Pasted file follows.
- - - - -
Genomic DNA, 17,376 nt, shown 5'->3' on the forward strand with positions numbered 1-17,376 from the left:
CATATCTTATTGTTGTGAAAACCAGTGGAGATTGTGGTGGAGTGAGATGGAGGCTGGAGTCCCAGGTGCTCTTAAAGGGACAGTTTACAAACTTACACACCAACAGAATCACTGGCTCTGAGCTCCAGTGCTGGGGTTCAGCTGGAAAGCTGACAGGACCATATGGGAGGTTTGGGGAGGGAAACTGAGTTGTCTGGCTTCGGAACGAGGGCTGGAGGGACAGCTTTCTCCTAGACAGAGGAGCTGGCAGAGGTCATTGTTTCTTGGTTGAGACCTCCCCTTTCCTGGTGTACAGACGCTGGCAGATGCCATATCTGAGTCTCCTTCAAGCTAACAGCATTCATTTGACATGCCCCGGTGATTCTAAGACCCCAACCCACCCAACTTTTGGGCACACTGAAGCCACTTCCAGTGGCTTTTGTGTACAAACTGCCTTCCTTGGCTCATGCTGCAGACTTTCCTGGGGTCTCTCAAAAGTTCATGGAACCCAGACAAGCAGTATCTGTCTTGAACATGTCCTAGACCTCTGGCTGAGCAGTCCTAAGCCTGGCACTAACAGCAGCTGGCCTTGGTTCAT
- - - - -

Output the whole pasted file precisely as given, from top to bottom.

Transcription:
Genomic DNA, 17,376 nt, shown 5'->3' on the forward strand with positions numbered 1-17,376 from the left:
CATATCTTATTGTTGTGAAAACCAGTGGAGATTGTGGTGGAGTGAGATGGAGGCTGGAGTCCCAGGTGCTCTTAAAGGGACAGTTTACAAACTTACACACCAACAGAATCACTGGCTCTGAGCTCCAGTGCTGGGGTTCAGCTGGAAAGCTGACAGGACCATATGGGAGGTTTGGGGAGGGAAACTGAGTTGTCTGGCTTCGGAACGAGGGCTGGAGGGACAGCTTTCTCCTAGACAGAGGAGCTGGCAGAGGTCATTGTTTCTTGGTTGAGACCTCCCCTTTCCTGGTGTACAGACGCTGGCAGATGCCATATCTGAGTCTCCTTCAAGCTAACAGCATTCATTTGACATGCCCCGGTGATTCTAAGACCCCAACCCACCCAACTTTTGGGCACACTGAAGCCACTTCCAGTGGCTTTTGTGTACAAACTGCCTTCCTTGGCTCATGCTGCAGACTTTCCTGGGGTCTCTCAAAAGTTCATGGAACCCAGACAAGCAGTATCTGTCTTGAACATGTCCTAGACCTCTGGCTGAGCAGTCCTAAGCCTGGCACTAACAGCAGCTGGCCTTGGTTCAT